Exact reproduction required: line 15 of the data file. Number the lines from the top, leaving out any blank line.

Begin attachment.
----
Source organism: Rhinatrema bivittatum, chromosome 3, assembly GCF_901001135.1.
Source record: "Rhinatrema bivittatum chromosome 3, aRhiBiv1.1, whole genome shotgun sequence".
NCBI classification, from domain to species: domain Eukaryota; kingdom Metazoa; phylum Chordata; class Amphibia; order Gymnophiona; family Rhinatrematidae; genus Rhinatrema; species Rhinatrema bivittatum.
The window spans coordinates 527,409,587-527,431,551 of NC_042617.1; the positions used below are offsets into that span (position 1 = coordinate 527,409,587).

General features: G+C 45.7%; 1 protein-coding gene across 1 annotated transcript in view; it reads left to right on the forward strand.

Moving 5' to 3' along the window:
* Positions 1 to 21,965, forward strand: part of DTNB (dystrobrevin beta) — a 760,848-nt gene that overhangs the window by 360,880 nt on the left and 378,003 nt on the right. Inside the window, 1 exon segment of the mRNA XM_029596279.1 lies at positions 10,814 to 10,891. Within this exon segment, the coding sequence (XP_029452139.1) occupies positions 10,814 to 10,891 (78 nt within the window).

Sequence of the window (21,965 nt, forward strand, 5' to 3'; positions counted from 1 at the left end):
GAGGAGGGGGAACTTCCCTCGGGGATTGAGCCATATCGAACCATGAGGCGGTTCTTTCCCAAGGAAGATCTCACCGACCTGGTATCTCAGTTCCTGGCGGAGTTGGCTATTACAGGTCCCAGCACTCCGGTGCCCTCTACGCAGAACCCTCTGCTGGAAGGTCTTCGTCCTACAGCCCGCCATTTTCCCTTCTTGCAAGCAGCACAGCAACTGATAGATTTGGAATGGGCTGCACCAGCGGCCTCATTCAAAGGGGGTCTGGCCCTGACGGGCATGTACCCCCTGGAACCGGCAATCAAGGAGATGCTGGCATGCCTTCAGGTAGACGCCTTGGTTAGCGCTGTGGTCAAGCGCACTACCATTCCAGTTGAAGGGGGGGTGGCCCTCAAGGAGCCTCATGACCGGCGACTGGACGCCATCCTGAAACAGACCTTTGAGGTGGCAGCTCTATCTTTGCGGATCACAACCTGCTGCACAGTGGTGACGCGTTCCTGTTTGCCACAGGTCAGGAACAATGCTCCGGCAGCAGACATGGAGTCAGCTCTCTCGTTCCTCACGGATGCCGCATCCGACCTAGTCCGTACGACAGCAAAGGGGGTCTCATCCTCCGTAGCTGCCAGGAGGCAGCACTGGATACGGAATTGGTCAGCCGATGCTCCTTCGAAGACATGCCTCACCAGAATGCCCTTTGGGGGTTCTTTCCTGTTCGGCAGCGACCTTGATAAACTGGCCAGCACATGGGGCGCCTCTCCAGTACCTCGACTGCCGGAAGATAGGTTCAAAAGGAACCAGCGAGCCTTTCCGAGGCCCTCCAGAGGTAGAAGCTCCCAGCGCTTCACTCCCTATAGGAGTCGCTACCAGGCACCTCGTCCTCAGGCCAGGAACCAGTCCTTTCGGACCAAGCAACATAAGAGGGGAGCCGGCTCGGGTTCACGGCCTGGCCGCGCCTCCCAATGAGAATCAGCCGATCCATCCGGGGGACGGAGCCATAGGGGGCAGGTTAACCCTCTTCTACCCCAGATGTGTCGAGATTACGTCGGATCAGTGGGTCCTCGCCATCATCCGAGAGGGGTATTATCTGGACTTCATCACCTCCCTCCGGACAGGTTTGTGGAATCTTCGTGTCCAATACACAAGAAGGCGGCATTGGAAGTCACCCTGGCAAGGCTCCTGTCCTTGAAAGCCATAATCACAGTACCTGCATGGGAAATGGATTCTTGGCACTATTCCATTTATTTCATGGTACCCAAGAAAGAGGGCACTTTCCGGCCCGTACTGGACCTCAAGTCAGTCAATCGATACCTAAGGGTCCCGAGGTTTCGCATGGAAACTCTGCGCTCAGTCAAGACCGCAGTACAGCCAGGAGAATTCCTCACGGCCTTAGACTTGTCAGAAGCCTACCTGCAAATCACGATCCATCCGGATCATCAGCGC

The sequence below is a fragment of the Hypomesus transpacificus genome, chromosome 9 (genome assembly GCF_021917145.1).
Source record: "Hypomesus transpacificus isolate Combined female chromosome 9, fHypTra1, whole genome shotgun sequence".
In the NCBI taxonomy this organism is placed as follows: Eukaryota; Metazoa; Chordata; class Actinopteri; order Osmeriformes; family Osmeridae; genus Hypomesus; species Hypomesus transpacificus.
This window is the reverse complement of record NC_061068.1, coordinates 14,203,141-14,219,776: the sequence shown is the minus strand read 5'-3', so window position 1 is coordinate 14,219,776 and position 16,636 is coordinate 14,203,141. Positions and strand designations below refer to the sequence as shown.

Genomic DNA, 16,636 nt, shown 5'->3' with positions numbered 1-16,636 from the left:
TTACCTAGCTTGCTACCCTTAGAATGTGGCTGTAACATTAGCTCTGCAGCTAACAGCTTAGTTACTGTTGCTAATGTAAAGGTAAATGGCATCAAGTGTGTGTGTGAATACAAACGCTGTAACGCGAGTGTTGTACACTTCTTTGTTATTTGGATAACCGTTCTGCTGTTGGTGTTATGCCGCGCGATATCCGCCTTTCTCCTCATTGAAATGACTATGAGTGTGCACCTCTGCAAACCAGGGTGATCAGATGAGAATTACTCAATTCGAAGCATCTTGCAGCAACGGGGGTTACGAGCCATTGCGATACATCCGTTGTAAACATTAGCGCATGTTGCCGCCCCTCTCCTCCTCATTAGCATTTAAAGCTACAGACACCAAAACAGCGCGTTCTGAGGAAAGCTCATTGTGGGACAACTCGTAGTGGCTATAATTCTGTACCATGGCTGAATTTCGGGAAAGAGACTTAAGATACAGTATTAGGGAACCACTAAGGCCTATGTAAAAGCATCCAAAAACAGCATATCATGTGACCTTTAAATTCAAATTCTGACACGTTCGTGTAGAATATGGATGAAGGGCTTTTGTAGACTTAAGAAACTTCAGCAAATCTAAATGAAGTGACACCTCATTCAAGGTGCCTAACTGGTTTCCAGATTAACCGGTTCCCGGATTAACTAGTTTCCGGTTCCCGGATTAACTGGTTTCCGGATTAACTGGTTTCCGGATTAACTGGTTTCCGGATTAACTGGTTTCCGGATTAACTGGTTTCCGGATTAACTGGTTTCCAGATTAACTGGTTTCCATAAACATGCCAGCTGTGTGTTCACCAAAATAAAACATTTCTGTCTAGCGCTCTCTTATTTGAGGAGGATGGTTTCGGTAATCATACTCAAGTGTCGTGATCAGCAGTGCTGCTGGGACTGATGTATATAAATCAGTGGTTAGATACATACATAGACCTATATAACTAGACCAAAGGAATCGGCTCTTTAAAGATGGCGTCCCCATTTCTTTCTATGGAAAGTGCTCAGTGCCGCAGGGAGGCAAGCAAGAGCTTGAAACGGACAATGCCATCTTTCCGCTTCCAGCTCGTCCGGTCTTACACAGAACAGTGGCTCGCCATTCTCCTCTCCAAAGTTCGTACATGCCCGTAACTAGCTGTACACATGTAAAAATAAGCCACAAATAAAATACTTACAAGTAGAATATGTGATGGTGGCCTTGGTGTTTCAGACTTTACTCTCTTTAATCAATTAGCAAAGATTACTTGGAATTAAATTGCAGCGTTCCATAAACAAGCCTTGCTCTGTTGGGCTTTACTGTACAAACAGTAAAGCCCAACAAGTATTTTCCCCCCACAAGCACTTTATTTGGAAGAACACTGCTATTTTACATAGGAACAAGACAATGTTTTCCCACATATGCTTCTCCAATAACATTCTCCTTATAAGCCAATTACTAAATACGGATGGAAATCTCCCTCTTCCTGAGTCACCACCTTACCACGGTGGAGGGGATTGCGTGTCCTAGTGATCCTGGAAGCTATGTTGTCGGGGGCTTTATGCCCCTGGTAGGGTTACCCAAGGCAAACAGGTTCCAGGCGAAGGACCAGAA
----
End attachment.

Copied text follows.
TTACCTAGCTTGCTACCCTTAGAATGTGGCTGTAACATTAGCTCTGCAGCTAACAGCTTAGTTACTGTTGCTAATGTAAAGGTAAATGGCATCAAGTGTGTGTGTGAATACAAACGCTGTAACGCGAGTGTTGTACACTTCTTTGTTATTTGGATAACCGTTCTGCTGTTGGTGTTATGCCGCGCGATATCCGCCTTTCTCCTCATTGAAATGACTATGAGTGTGCACCTCTGCAAACCAGGGTGATCAGATGAGAATTACTCAATTCGAAGCATCTTGCAGCAACGGGGGTTACGAGCCATTGCGATACATCCGTTGTAAACATTAGCGCATGTTGCCGCCCCTCTCCTCCTCATTAGCATTTAAAGCTACAGACACCAAAACAGCGCGTTCTGAGGAAAGCTCATTGTGGGACAACTCGTAGTGGCTATAATTCTGTACCATGGCTGAATTTCGGGAAAGAGACTTAAGATACAGTATTAGGGAACCACTAAGGCCTATGTAAAAGCATCCAAAAACAGCATATCATGTGACCTTTAAATTCAAATTCTGACACGTTCGTGTAGAATATGGATGAAGGGCTTTTGTAGACTTAAGAAACTTCAGCAAATCTAAATGAAGTGACACCTCATTCAAGGTGCCTAACTGGTTTCCAGATTAACCGGTTCCCGGATTAACTAGTTTCCGGTTCCCGGATTAACTGGTTTCCGGATTAACTGGTTTCCGGATTAACTGGTTTCCGGATTAACTGGTTTCCGGATTAACTGGTTTCCGGATTAACTGGTTTCCAGATTAACTGGTTTCCATAAACATGCCAGCTGTGTGTTCACCAAAATAAAACATTTCTGTCTAGCGCTCTCTTATTTGAGGAGGATGGTTTCGGTAATCATACTCAAGTGTCGTGATCAGCAGTGCTGCTGGGACTGATGTATATAAATCAGTGGTTAGATACATACATAGACCTATATAACTAGACCAAAGGAATCGGCTCTTTAAAGATGGCGTCCCCATTTCTTTCTATGGAAAGTGCTCAGTGCCGCAGGGAGGCAAGCAAGAGCTTGAAACGGACAATGCCATCTTTCCGCTTCCAGCTCGTCCGGTCTTACACAGAACAGTGGCTCGCCATTCTCCTCTCCAAAGTTCGTACATGCCCGTAACTAGCTGTACACATGTAAAAATAAGCCACAAATAAAATACTTACAAGTAGAATATGTGATGGTGGCCTTGGTGTTTCAGACTTTACTCTCTTTAATCAATTAGCAAAGATTACTTGGAATTAAATTGCAGCGTTCCATAAACAAGCCTTGCTCTGTTGGGCTTTACTGTACAAACAGTAAAGCCCAACAAGTATTTTCCCCCCACAAGCACTTTATTTGGAAGAACACTGCTATTTTACATAGGAACAAGACAATGTTTTCCCACATATGCTTCTCCAATAACATTCTCCTTATAAGCCAATTACTAAATACGGATGGAAATCTCCCTCTTCCTGAGTCACCACCTTACCACGGTGGAGGGGATTGCGTGTCCTAGTGATCCTGGAAGCTATGTTGTCGGGGGCTTTATGCCCCTGGTAGGGTTACCCAAGGCAAACAGGTTCCAGGCGAAGGACCAGAA